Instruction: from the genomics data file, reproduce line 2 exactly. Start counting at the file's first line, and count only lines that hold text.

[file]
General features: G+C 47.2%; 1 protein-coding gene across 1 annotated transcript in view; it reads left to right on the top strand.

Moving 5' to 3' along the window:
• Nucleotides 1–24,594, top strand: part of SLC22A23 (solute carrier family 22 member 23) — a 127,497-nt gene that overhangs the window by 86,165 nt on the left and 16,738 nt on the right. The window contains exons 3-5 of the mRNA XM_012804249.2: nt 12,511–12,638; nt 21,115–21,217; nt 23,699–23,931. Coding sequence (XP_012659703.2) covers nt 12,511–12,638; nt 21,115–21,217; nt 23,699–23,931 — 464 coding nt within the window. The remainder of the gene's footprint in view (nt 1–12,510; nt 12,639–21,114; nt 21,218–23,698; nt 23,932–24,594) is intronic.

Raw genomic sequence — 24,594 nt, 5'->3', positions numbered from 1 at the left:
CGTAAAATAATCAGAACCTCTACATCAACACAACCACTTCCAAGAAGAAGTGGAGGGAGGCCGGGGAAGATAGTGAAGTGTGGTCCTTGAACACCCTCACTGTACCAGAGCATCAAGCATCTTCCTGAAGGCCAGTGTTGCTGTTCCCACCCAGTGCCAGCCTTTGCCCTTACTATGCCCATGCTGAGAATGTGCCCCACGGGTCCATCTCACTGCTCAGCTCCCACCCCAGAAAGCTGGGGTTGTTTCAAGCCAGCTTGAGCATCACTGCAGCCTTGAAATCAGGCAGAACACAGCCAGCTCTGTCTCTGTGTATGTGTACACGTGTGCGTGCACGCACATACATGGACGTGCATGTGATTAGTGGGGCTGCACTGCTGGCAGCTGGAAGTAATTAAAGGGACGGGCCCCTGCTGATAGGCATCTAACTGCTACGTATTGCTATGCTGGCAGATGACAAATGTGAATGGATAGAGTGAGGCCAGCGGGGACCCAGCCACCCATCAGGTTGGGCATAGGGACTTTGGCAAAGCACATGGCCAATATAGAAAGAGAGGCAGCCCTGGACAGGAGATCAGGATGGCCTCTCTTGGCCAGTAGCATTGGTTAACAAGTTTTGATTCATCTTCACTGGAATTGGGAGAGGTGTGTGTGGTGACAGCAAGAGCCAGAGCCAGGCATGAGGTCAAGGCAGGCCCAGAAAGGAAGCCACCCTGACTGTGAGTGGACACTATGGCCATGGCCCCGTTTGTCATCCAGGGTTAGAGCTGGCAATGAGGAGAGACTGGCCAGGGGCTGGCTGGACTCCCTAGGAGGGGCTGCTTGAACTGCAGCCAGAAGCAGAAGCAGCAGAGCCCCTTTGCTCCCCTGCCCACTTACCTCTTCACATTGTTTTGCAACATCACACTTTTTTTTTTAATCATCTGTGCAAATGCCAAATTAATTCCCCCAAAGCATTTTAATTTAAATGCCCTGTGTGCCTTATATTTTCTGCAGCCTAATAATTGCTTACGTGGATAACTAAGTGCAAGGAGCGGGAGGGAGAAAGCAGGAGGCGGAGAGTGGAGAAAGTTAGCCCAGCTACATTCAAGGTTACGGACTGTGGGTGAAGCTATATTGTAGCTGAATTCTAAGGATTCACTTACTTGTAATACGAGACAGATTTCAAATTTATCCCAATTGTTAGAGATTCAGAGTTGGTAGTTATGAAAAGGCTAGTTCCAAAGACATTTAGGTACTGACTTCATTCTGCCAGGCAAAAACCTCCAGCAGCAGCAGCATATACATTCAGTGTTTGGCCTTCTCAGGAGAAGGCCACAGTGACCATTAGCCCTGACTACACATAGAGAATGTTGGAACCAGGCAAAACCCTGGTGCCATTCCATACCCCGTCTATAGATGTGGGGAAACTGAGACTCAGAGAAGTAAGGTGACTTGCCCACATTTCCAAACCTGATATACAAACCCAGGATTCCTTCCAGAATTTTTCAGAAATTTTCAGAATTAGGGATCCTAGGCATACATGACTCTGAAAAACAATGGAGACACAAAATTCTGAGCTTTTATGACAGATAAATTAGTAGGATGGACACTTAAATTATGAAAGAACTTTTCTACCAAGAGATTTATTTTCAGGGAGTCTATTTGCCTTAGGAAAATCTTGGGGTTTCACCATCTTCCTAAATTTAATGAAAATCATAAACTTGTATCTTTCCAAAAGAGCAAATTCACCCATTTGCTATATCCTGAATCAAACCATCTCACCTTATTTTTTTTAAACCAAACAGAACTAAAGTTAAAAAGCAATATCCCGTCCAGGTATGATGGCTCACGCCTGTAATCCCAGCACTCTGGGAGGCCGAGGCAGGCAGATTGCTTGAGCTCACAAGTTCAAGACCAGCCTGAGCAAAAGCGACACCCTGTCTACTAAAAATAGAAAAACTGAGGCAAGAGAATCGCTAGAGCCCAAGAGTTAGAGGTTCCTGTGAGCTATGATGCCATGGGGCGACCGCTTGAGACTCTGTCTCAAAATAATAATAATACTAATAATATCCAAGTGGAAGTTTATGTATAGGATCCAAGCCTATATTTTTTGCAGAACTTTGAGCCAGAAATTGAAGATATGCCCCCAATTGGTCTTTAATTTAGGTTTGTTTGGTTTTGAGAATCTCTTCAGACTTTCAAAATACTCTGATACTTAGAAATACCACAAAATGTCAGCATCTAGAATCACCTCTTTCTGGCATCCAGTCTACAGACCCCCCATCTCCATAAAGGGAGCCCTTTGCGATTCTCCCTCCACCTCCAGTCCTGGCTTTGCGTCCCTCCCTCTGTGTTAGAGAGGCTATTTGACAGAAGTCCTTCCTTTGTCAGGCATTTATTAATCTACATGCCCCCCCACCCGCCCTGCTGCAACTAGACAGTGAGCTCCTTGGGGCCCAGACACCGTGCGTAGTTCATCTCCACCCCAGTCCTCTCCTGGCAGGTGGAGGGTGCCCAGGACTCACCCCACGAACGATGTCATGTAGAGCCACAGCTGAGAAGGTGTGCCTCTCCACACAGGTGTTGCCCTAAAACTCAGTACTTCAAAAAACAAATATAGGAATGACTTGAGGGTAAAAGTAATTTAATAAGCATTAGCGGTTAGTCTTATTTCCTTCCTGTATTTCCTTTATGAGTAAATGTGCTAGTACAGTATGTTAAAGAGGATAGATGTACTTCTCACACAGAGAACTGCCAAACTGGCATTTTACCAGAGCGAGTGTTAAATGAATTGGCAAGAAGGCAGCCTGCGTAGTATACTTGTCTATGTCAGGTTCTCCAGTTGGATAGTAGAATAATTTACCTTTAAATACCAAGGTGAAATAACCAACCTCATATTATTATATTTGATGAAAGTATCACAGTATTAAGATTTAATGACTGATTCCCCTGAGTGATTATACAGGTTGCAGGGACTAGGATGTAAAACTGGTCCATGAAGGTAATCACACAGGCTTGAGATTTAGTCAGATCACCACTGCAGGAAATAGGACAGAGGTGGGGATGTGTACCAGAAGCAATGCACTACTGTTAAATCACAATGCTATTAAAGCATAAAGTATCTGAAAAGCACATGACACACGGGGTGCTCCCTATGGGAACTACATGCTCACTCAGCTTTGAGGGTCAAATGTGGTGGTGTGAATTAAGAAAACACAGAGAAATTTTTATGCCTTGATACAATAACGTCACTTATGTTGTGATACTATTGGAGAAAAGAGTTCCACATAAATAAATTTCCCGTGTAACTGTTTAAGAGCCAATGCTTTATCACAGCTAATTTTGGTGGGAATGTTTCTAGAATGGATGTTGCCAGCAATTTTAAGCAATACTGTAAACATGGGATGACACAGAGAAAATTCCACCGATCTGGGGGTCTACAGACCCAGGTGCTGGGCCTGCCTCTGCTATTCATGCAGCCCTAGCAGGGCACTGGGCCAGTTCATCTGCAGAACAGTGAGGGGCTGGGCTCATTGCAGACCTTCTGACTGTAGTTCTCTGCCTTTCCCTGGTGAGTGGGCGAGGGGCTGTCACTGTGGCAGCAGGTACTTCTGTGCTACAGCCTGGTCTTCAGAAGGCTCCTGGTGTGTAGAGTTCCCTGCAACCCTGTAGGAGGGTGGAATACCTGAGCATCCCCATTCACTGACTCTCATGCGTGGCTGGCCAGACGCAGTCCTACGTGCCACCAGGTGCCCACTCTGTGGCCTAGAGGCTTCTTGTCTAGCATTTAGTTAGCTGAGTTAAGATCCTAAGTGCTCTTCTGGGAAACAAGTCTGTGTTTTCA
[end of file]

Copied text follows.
Moving 5' to 3' along the window: